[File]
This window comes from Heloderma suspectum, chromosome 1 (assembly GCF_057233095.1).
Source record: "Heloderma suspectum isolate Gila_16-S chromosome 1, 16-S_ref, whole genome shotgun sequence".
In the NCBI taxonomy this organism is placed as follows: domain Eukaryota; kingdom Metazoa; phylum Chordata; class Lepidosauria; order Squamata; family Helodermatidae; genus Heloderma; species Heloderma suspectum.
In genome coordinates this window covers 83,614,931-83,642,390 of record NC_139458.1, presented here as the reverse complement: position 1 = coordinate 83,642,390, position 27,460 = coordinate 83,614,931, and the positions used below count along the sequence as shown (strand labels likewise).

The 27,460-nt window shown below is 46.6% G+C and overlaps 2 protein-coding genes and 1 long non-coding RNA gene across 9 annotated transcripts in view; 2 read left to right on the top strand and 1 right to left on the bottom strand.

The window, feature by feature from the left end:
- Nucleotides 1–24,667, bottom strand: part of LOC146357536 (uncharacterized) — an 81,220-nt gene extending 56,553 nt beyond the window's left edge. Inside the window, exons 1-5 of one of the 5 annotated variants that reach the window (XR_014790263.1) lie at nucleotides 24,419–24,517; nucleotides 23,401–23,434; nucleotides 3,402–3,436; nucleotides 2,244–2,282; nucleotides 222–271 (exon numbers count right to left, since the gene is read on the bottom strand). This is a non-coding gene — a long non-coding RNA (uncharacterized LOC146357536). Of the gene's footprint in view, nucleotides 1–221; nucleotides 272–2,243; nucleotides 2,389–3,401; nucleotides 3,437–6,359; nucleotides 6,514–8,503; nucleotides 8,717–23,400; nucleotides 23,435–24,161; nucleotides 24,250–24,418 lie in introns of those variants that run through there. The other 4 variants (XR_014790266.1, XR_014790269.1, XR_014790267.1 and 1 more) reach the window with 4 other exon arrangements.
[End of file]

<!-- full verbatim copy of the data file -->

This window comes from Heloderma suspectum, chromosome 1 (assembly GCF_057233095.1).
Source record: "Heloderma suspectum isolate Gila_16-S chromosome 1, 16-S_ref, whole genome shotgun sequence".
In the NCBI taxonomy this organism is placed as follows: domain Eukaryota; kingdom Metazoa; phylum Chordata; class Lepidosauria; order Squamata; family Helodermatidae; genus Heloderma; species Heloderma suspectum.
In genome coordinates this window covers 83,614,931-83,642,390 of record NC_139458.1, presented here as the reverse complement: position 1 = coordinate 83,642,390, position 27,460 = coordinate 83,614,931, and the positions used below count along the sequence as shown (strand labels likewise).

The 27,460-nt window shown below is 46.6% G+C and overlaps 2 protein-coding genes and 1 long non-coding RNA gene across 9 annotated transcripts in view; 2 read left to right on the top strand and 1 right to left on the bottom strand.

The window, feature by feature from the left end:
- Nucleotides 1–24,667, bottom strand: part of LOC146357536 (uncharacterized) — an 81,220-nt gene extending 56,553 nt beyond the window's left edge. Inside the window, exons 1-5 of one of the 5 annotated variants that reach the window (XR_014790263.1) lie at nucleotides 24,419–24,517; nucleotides 23,401–23,434; nucleotides 3,402–3,436; nucleotides 2,244–2,282; nucleotides 222–271 (exon numbers count right to left, since the gene is read on the bottom strand). This is a non-coding gene — a long non-coding RNA (uncharacterized LOC146357536). Of the gene's footprint in view, nucleotides 1–221; nucleotides 272–2,243; nucleotides 2,389–3,401; nucleotides 3,437–6,359; nucleotides 6,514–8,503; nucleotides 8,717–23,400; nucleotides 23,435–24,161; nucleotides 24,250–24,418 lie in introns of those variants that run through there. The other 4 variants (XR_014790266.1, XR_014790269.1, XR_014790267.1 and 1 more) reach the window with 4 other exon arrangements.